Through a Public Relations Lens: Goya Foods
Updated: Jul 13, 2020
This past week was a media firestorm for Goya Foods, Inc. — an American company that produces a brand of what its website calls “authentic Latino cuisine.” The company, founded in 1936, promotes itself as the largest, Hispanic-owned food company in the United States and is popular with American and immigrant households.
Robert Unanue, CEO of Goya Foods, Inc., praised President Donald Trump at a recent meeting for Hispanic business leaders held at the White House. The event took place as planned--that is until a few unexpected comments made by Unanue made some people sit up and take notice.
"We're all truly blessed at the same time to have a leader like President Trump, who is a builder,” Unanue said. Later that same day, in a prepared statement issued by Goya Foods, Unanue was quoted as saying: “Our country faces a time of historic challenge but we will meet that challenge together and continue to work towards greatness, focus on a strong recovery, and hold onto the hope for a healthier future for all."
It is well-documented that Trump has implemented controversial anti-immigration policies and has made incendiary remarks over the years by accusing Latinos (specifically Mexicans) of bringing drugs to the United States and of being rapists and criminals. This is why Unanue's public support of Trump has hit especially hard for those who have been loyal customers of Goya Foods for years and even decades. His comments have alienated the company’s core market and the backlash was swift.
“Unanue “thinks we’re ‘blessed to have a leader’ who’s letting this pandemic kill us, cage our children, and constantly dehumanizes us. Yo Goya, tell your man to stop praising a racist. Latinos made him and his family rich by buying Goya products for decades.”
-- Voto Latino
Many in the Latino community have called for a boycott of Goya Foods using the hashtags #Goyaway and #BoycottGoya and social media influencers such as Eric Rivera, chef and owner of Addo in Seattle, Wash., have shared their own food alternatives to make it easier for people to avoid buying Goya products. Even the online publication L.A. Taco publicly announced on its website that "effective July 9, 2020 at 3:13 p.m." they had ended their sponsorship partnership with Goya Foods over the company’s affiliation with President Trump.
So, let's take a look at this situation from a public relations and marketing standpoint:
I suspect that the Goya Foods marketing team may be working hard behind the scenes in "crisis mode" to try and minimize the damage of their CEO's comments. However, the bottom line is that Unanue is the public face of the company. He has made an appearance on a national news network to double-down on his initial statement in support of Trump by stating: "I'm not apologizing." When your CEO is participating in interviews and making public statements on behalf of the company, that supersedes any counter-efforts the marketing team can do to make a substantial impact.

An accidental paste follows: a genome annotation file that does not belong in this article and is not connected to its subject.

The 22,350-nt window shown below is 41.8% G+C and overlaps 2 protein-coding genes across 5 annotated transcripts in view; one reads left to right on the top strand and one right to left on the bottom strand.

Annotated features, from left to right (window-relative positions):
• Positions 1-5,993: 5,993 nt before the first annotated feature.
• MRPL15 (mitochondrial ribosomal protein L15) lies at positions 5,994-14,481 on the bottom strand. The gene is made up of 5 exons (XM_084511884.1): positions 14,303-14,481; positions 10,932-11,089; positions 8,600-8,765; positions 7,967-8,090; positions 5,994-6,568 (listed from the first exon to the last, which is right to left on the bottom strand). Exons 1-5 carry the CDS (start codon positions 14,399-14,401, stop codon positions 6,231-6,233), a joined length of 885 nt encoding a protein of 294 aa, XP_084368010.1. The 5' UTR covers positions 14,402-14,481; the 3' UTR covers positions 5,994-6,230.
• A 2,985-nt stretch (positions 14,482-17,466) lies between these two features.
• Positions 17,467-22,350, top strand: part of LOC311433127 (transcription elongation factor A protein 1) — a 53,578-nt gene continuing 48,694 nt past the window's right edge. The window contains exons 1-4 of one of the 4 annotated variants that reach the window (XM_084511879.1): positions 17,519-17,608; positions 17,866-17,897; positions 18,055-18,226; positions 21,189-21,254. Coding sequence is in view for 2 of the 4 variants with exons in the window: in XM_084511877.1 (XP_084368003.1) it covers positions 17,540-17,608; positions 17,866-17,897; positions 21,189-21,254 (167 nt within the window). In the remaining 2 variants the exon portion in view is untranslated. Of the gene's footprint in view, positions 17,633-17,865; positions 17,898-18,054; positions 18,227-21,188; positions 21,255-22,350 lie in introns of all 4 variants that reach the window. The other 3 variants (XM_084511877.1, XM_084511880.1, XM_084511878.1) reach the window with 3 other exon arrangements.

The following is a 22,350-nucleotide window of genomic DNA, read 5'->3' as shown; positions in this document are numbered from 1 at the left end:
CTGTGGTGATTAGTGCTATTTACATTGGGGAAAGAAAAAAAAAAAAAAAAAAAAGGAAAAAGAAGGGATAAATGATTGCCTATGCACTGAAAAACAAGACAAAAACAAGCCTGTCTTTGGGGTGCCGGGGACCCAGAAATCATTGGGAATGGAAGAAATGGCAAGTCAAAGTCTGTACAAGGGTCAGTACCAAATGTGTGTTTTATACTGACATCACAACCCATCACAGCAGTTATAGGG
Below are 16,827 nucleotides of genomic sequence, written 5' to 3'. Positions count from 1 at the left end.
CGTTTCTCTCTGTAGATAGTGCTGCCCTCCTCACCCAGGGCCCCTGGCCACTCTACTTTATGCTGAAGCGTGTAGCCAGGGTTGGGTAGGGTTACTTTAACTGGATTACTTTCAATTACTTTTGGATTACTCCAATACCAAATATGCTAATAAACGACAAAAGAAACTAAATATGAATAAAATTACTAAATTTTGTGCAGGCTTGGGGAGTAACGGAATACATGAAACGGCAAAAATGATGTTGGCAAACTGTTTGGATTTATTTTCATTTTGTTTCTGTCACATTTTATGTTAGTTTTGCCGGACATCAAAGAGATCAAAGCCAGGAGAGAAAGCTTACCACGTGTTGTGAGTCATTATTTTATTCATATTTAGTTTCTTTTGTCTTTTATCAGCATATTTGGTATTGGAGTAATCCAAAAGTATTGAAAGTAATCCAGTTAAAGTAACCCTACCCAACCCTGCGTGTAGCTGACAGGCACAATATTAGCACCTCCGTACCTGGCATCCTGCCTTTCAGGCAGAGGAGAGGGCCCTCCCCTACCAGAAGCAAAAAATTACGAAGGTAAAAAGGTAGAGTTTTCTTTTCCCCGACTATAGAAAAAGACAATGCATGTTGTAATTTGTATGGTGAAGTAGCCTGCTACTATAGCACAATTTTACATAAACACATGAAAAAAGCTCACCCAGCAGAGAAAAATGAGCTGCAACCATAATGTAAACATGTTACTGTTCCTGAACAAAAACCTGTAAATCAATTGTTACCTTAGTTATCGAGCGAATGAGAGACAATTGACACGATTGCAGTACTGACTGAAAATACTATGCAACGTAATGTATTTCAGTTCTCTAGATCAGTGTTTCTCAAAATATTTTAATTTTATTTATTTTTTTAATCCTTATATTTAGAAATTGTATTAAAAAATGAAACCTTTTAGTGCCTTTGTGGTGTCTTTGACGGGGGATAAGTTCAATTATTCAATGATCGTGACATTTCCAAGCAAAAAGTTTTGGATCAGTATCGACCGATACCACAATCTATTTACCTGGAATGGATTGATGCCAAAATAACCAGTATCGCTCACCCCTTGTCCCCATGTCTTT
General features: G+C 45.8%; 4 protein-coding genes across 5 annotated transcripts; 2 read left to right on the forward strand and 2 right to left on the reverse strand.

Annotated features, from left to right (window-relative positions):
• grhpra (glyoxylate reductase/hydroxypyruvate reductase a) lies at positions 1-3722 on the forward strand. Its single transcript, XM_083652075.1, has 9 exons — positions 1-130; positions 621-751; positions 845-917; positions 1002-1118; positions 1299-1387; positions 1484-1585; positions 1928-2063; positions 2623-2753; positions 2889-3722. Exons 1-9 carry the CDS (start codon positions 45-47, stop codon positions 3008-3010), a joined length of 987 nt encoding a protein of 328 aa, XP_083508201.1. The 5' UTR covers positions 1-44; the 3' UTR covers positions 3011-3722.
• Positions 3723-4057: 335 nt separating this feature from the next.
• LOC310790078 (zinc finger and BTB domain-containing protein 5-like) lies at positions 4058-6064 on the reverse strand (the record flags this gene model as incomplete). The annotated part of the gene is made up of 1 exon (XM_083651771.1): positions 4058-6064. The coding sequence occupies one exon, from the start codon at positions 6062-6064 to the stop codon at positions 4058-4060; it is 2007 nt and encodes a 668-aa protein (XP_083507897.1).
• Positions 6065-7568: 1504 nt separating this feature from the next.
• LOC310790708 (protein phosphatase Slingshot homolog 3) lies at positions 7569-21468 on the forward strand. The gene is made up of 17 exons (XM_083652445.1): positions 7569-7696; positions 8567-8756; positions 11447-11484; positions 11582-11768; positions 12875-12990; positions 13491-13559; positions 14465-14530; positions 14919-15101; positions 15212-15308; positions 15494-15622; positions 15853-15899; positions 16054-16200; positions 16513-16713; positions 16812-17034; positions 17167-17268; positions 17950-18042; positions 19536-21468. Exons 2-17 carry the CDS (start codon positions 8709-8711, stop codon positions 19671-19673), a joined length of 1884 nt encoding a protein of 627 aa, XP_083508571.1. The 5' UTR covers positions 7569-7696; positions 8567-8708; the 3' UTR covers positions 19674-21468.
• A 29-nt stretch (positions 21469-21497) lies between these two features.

Unfortunately, the Goya Foods brand may take a financial hit. Companies spend millions of dollars and many years building positive brand equity. The most recognizable consumer brands, such as Nike and Coca-Cola, are valued in the billions! Unfortunately, it can take only one incident to damage and/or destroy a brand.
Consumers pay a price premium to do business with a company they know, trust, and admire. When that is compromised, it may take years for a company to recover. Remember the tampering of Tylenol bottles? How about when Volkswagen got caught cheating on its emissions tests? What about the Samsung Galaxy Note 7 catching on fire? All of these were public relations disasters and are examples of how negative brand equity affects the company's bottom line (profit margins).
There appears to be a disturbing disconnect between the company's CEO and the majority of his company’s loyal consumer base. Why is that? At this point, does he even care? I would be remiss if I did not mention that there are Goya Foods customers that actually support Unanue's comments about President Trump and it is important to note that no group of people is monolithic. However, as the company’s CEO should be very concerned with retaining the majority of his company’s existing customers. Marketing 101 is knowing that it costs a heck of a lot less to retain an existing customer base than to acquire a new one.
When it comes to longevity, it is imperative that companies honor, recognize, and validate the communities that support and buy their products and/or services. We recently saw this demonstrated with #BlackoutTuesday when local and national companies showed their support in the fight against racial injustices happening to African Americans across the country by publicly making statements and instituting policies recognizing that there is still much work that needs to be done.
Perhaps after this debacle settles down for Goya Foods, the leadership team will take an objective look at what steps could have been taken to avoid this public relations disaster. It is imperative that the company keep in mind who its loyal customer base is and not lose sight of that important aspect. The difficult part will be for Goya Foods to own up to the missteps it made in the first place. We will see.